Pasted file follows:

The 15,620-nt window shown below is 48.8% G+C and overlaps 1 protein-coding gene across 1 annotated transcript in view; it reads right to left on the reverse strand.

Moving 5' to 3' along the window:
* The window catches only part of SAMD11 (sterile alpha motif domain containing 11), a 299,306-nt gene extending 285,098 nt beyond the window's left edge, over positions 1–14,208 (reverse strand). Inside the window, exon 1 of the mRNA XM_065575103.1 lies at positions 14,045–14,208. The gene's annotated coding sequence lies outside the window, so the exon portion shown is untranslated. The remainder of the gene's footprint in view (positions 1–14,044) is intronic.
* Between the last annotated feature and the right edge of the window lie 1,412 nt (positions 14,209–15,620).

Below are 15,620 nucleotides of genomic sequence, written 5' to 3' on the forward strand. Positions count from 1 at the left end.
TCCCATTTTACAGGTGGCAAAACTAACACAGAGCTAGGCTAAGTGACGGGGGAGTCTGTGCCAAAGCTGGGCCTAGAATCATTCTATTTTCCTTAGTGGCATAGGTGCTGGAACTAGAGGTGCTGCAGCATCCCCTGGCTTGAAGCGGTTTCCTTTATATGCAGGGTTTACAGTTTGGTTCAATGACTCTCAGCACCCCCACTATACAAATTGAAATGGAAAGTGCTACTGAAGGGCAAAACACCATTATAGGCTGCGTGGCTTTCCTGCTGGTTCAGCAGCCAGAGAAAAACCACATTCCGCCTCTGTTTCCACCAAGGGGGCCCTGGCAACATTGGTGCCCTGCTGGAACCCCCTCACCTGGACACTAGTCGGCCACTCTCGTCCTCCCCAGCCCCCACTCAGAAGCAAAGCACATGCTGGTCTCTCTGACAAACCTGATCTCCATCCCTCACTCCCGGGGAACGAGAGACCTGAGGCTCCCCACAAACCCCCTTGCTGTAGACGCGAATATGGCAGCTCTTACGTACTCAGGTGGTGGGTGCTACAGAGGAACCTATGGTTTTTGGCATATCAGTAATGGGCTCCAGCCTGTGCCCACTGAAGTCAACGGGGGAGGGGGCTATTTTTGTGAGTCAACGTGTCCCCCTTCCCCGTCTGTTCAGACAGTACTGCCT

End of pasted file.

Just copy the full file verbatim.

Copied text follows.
The 15,620-nt window shown below is 48.8% G+C and overlaps 1 protein-coding gene across 1 annotated transcript in view; it reads right to left on the reverse strand.

Moving 5' to 3' along the window:
* The window catches only part of SAMD11 (sterile alpha motif domain containing 11), a 299,306-nt gene extending 285,098 nt beyond the window's left edge, over positions 1–14,208 (reverse strand). Inside the window, exon 1 of the mRNA XM_065575103.1 lies at positions 14,045–14,208. The gene's annotated coding sequence lies outside the window, so the exon portion shown is untranslated. The remainder of the gene's footprint in view (positions 1–14,044) is intronic.
* Between the last annotated feature and the right edge of the window lie 1,412 nt (positions 14,209–15,620).

Below are 15,620 nucleotides of genomic sequence, written 5' to 3' on the forward strand. Positions count from 1 at the left end.
TCCCATTTTACAGGTGGCAAAACTAACACAGAGCTAGGCTAAGTGACGGGGGAGTCTGTGCCAAAGCTGGGCCTAGAATCATTCTATTTTCCTTAGTGGCATAGGTGCTGGAACTAGAGGTGCTGCAGCATCCCCTGGCTTGAAGCGGTTTCCTTTATATGCAGGGTTTACAGTTTGGTTCAATGACTCTCAGCACCCCCACTATACAAATTGAAATGGAAAGTGCTACTGAAGGGCAAAACACCATTATAGGCTGCGTGGCTTTCCTGCTGGTTCAGCAGCCAGAGAAAAACCACATTCCGCCTCTGTTTCCACCAAGGGGGCCCTGGCAACATTGGTGCCCTGCTGGAACCCCCTCACCTGGACACTAGTCGGCCACTCTCGTCCTCCCCAGCCCCCACTCAGAAGCAAAGCACATGCTGGTCTCTCTGACAAACCTGATCTCCATCCCTCACTCCCGGGGAACGAGAGACCTGAGGCTCCCCACAAACCCCCTTGCTGTAGACGCGAATATGGCAGCTCTTACGTACTCAGGTGGTGGGTGCTACAGAGGAACCTATGGTTTTTGGCATATCAGTAATGGGCTCCAGCCTGTGCCCACTGAAGTCAACGGGGGAGGGGGCTATTTTTGTGAGTCAACGTGTCCCCCTTCCCCGTCTGTTCAGACAGTACTGCCT